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I do think you see this alliance.  It goes back a while.  The ACLU joined with the Christian Coalition against the Patriot Act and other measures that were designed to deprive Americans of their liberties.  It sort of lurks under the surface.  The problem is that the government and the two political parties are very good at concocting ways to keep these factions that should be joined together at each other’s throat over cultural issues, symbolic issues, and the like, and that prevents these kinds of alliances.  I think more and more you see them coming.

Mike:  You used to write at  Many folks may say: If he’s a writer at Salon, that means he’s a lefty.  He’s probably a big fan of President Obama.  I’ve read almost all of your work from about 2010 onward.  I’ve gotten the distinct impression that you’re not a fan of President Obama.  Is he a big disappointment to you?

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Greenwald:  Disappointment implies that I had high expectations and that he’s fallen short.  I think you saw the kind of politician he was even back in 2008 when he was seeking the Democratic nomination.  He vowed that he would filibuster any bill that gave retroactive immunity to the telecom for the role they played in the illegal Bush spying program.  He got the nomination and as soon as he got it, he turned around and not only didn’t filibuster that bill but voted in favor of a massive expansion of surveillance powers.  I think expectations with him are pretty low, but I do think that even those of us that were pretty cynical about him from the start have been surprised at just how aggressively he’s embraced and even expanded many of the Bush-Cheney programs in foreign policy and civil liberties that, as senator and candidate he pretended to oppose.

Mike:  Glenn Greenwald from Guardian UK newspaper is on the Dude Maker Hotline with us.  A follow-up question on that.  You mentioned the 2008 campaign.  As we looked at 2012 and the Republican side of it, we had some minor movement, with Ron Paul being present, and for a while it appeared that John Huntsman might actually be a noninterventionist.  Now looking at 2016, heaven forfend we should start talking about this already, do you think that the move towards nonintervention, does it have the kind of momentum that I hope for, and I think you hope for, as we move forward?

Greenwald:  Absolutely.  For one thing, I don’t think the full significance of what Ron Paul achieved in 2012 has been even remotely realized.  He went into the reddest of red districts in the country, to Iowa and South Carolina and New Hampshire, and very boldly spoke about American foreign policy and the aggression it’s unleashed and the cost we pay financially, militarily and in terms of risk to our security.  Really that message, although in 2008 it got demonized by demagogues like Rudy Giuliani, in 2012 it really found an audience.  There were other reasons why he appealed to as many people as he did, but he didn’t hide those views.   He really featured them centrally.  I really have always believed that once Americans start to fully realize the costs that they incur from this vast, sprawling, what Dwight Eisenhower warned as the military-industrial complex, in terms of billions of dollars going to Israel and Egypt in order to protect Israel, massive military bases all around the world, sustaining this massive, permanent army that increases the power of the federal government, as they start to lose their Social Security and Medicare benefits and ask where that money is going instead and realizing it’s going to all this military adventurism, I absolutely think that kind of economic anxiety will finally reel in this sprawling leviathan.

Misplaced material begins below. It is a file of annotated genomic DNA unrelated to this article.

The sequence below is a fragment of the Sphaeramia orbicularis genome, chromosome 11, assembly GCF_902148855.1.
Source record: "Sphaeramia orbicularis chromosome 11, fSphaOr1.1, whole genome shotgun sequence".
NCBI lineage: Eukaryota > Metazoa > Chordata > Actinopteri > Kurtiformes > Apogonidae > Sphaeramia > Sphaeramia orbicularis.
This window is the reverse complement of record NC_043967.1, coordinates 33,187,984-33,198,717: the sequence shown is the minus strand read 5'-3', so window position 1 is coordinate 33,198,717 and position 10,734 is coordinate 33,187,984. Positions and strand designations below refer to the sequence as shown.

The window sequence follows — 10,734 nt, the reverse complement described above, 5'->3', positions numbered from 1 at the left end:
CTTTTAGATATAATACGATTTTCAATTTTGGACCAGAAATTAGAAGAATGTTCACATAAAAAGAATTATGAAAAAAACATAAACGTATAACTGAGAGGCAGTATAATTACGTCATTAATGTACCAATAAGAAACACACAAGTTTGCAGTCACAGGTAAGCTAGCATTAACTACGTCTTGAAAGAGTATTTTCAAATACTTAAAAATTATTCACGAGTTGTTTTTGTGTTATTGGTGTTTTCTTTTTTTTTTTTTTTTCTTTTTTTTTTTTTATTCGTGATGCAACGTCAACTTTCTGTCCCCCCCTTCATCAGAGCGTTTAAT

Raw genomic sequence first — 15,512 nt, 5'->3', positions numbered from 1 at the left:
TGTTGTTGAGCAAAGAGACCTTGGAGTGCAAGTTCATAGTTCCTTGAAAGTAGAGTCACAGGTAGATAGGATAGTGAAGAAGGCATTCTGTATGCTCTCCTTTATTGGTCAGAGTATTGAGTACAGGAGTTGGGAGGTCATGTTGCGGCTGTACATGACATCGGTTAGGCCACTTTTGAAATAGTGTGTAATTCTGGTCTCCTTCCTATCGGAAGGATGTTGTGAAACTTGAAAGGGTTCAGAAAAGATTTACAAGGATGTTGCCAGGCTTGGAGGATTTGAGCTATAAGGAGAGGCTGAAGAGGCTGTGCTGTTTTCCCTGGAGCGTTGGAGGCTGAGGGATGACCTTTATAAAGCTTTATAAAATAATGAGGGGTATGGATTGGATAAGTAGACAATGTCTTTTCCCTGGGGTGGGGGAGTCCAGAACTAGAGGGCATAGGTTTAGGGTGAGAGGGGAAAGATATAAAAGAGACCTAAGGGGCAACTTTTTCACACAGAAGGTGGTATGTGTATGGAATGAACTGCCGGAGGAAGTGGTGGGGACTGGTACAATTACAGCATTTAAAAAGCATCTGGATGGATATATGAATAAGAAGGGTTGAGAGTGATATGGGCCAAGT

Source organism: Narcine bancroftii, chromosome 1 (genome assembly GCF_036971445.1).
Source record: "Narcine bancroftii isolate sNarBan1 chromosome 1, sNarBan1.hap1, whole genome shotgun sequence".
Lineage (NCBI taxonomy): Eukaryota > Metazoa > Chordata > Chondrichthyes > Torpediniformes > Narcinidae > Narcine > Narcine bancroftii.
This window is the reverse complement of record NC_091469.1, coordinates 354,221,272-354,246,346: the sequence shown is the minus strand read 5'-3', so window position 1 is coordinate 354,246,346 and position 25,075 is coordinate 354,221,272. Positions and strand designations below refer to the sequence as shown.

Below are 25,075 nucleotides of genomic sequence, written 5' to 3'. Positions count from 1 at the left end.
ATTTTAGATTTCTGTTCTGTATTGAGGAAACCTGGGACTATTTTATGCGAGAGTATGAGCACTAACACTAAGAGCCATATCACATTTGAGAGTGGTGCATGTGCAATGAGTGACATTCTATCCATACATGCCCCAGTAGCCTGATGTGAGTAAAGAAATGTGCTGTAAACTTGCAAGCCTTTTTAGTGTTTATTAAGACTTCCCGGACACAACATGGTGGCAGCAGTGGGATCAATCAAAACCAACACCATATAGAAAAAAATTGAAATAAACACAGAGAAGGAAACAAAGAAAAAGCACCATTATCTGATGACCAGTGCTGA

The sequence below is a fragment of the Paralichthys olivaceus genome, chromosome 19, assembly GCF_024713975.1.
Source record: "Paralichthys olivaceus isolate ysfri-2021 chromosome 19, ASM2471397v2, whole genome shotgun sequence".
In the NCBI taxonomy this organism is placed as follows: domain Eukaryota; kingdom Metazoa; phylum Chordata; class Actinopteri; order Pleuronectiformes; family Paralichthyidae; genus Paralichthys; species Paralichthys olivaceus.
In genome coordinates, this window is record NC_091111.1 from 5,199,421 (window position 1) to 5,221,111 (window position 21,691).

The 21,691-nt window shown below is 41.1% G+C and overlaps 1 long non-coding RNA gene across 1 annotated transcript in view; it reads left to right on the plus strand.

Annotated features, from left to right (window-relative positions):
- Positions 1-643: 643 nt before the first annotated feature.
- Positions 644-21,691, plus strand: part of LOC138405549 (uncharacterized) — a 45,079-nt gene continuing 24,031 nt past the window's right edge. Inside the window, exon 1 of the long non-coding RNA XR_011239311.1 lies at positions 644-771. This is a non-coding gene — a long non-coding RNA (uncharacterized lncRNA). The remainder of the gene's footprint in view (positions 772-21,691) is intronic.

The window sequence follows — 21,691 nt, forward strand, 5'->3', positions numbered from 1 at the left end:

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Mike:  You write for Guardian UK.  You had written the other day that Spencer Ackerman, who I believe is one of the editors or senior writers of Wired Magazine is going to be joining you very soon there as well.  The Guardian is worldwide.  We can read it here in the United States, but it is based in London.  Do you think that international opinion is now turning against the kind of bellicose foreign policy that certainly the Bush administration practiced and the 2009 Nobel Peace Prize winner has done little to stop that?